Starving A Lot in Don’t Starve Together

“Hey, I know dad gave us €20 to buy take-out, but why don’t we buy a game instead?” A simple enough premise. We had tons and tons of Christmas dinner leftovers, and didn’t need to buy takeout. The idea was to buy a pack of four games in the Christmas sales to play instead. Makes sense, right?

What none of us anticipated was how long that would take.

We spent two hours choosing a game.

Seriously, we spent bloody ages picking things out. An early contender was Shadow Warrior 2, which me and brother already owned and only needed two copies of. There were a bunch of contenders that were like Risk of Rain 2. Deep Rock Galactic probably would have been picked if it had been in our price range. We also looked at a few couch-coop games as well, hoping to use the cool “play local coop online together” Steam thingy. But that didn’t work too well when we tried it with Humans Fall Flat. Plenty of games also looked great, but their multiplayer modes were PvP rather than coop, which is what we wanted.

The fussy person here was sister, who didn’t seem to fancy anything. There were only two games I’d said no to: Dead by Daylight (because it’s basically L4D generators: the game), and Don’t Starve Together.

Anyway, that’s how we ended up with Don’t Starve Together, for €5.

In fact, we only ended up spending €5 total. Because Don’t Starve Together is a 1+1 pack, and brother and sister already owned the game. So I got a copy and sent the extra gift copy to sister’s BF. It took no time at all to install, and before long, we were playing.

However, we weren’t jumping in completely blind. Brother had played Don’t Starve Together before, and had quite a few hours. He hosted the game and generated an easier world for us to start off in, while explaining things as we went along.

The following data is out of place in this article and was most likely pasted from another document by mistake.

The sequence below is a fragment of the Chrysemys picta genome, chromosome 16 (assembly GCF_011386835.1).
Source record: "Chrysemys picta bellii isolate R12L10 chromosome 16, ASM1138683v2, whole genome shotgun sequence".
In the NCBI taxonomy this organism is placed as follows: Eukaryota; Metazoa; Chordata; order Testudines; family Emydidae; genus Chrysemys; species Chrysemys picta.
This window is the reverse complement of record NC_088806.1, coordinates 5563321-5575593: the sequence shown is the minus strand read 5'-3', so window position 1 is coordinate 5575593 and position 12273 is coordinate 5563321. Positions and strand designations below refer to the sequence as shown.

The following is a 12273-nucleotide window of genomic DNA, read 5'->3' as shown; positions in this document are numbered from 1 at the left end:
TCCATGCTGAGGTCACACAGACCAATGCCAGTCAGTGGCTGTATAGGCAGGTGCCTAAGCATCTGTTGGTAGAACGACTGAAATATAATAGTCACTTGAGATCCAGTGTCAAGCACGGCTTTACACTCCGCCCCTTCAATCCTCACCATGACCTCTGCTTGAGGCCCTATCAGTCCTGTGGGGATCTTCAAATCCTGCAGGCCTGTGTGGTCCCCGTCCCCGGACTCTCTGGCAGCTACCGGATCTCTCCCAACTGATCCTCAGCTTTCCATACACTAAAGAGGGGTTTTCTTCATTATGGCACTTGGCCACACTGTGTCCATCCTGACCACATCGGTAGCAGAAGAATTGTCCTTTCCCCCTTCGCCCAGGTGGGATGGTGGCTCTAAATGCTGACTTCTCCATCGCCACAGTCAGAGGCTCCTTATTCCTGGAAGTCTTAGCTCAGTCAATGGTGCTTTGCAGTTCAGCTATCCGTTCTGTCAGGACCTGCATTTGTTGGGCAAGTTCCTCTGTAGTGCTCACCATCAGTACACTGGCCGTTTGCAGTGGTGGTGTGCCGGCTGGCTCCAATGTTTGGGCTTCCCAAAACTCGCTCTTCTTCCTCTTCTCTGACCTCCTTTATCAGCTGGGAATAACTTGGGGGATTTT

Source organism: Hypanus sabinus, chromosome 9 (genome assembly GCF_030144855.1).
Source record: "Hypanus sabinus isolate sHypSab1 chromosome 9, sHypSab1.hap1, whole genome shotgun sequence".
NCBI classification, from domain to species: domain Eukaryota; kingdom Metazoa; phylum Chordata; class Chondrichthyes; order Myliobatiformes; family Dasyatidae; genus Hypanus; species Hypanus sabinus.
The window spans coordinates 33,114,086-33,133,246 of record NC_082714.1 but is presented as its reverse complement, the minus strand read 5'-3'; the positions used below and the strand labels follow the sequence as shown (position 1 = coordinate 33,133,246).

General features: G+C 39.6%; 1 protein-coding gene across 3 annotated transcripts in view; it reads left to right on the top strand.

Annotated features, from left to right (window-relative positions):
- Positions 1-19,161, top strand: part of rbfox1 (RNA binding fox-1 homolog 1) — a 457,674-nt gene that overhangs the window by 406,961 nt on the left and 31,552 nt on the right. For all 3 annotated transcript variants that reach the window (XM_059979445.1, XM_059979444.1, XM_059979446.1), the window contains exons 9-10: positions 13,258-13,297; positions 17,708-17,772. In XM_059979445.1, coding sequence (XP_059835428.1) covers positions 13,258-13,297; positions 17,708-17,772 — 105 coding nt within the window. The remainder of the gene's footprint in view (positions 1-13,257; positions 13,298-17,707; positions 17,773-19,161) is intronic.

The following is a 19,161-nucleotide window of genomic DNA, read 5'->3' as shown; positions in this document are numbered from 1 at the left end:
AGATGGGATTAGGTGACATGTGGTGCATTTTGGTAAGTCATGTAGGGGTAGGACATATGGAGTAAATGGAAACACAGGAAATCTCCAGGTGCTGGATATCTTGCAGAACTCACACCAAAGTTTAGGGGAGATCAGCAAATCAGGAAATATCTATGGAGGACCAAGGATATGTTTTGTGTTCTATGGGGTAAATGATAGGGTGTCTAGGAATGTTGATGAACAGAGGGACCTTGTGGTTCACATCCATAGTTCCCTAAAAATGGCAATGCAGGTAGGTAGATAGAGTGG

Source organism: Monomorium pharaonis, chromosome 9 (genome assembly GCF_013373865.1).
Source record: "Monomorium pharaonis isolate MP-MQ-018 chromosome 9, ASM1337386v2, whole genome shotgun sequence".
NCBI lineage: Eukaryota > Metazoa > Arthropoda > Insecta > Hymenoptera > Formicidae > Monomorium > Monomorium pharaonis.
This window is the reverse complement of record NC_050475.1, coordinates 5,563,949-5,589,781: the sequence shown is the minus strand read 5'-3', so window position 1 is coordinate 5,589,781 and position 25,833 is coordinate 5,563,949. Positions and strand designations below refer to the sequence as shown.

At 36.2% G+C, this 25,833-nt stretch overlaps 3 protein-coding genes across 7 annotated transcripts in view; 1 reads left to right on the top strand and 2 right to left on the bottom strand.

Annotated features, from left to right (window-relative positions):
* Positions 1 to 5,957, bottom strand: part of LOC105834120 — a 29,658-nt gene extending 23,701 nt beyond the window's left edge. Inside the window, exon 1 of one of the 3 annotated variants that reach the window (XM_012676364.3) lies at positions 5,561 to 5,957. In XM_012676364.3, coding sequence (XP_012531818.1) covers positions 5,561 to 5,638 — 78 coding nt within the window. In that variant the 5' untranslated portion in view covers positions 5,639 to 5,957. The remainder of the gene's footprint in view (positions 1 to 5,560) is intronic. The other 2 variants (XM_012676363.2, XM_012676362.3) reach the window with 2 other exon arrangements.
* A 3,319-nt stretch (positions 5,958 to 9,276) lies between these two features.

Don't Starve Together - Generating World

For our very first world, things weren’t too bad? I decided to pick one of the much easier characters, while, of course, sister and sister’s BF picked the more complicated ones. We were doing pretty well until we got caught in a rain storm with wolves and bats chasing us. Everyone died but me so we decided to call it quits and start a new world.

It’s fucking hard.

Most of the basic survival stuff is actually okay. Once you have a base, you start making food and have gathered some resources, you can kinda survive pretty well. But you have to maintain more and more things. You’re not just maintaining hunger and health, you have sanity to maintain too. And on top of that, you have changing seasons and issues that can pop up at any moment. These things can be dealt with, but often require good timing, planning in advance and having the resources to survive. Catastrophe happens when multiple issues pop up at once, and you can’t deal with them all.

Wilson attempting to survive his first night
Wilson attempting to survive his first night

Of course, the game is even harder when you pick characters with MASSIVE DOWNSIDES! Settling down near some Beefalo and a pigmen village off-screen doesn’t seem too bad. It’s genuinely awful when you’re playing a character that’s hated by neutral mobs and get attacked constantly. That’s why I picked the easy, simple characters.

Oh well.

The art style though is what makes it stand out.

It’s genuinely wonderful to look at, and the art style carries the game. A lot. Sure, you could probably build a similar atmosphere with a different look, but Don’t Starve pulls it all together so well.

Honestly, Don’t Starve and Don’t Starve Together would just be another building survival game without it’s beautiful art style.


Also known as Doctor Retvik Von Schreibtviel, Medic writes 50% of all the articles on the Daily SPUF. A dedicated Medic main in Team Fortress 2 and an avid speedster in Warframe, Medic has the unique skill of writing 500 words about very little in a very short space of time.

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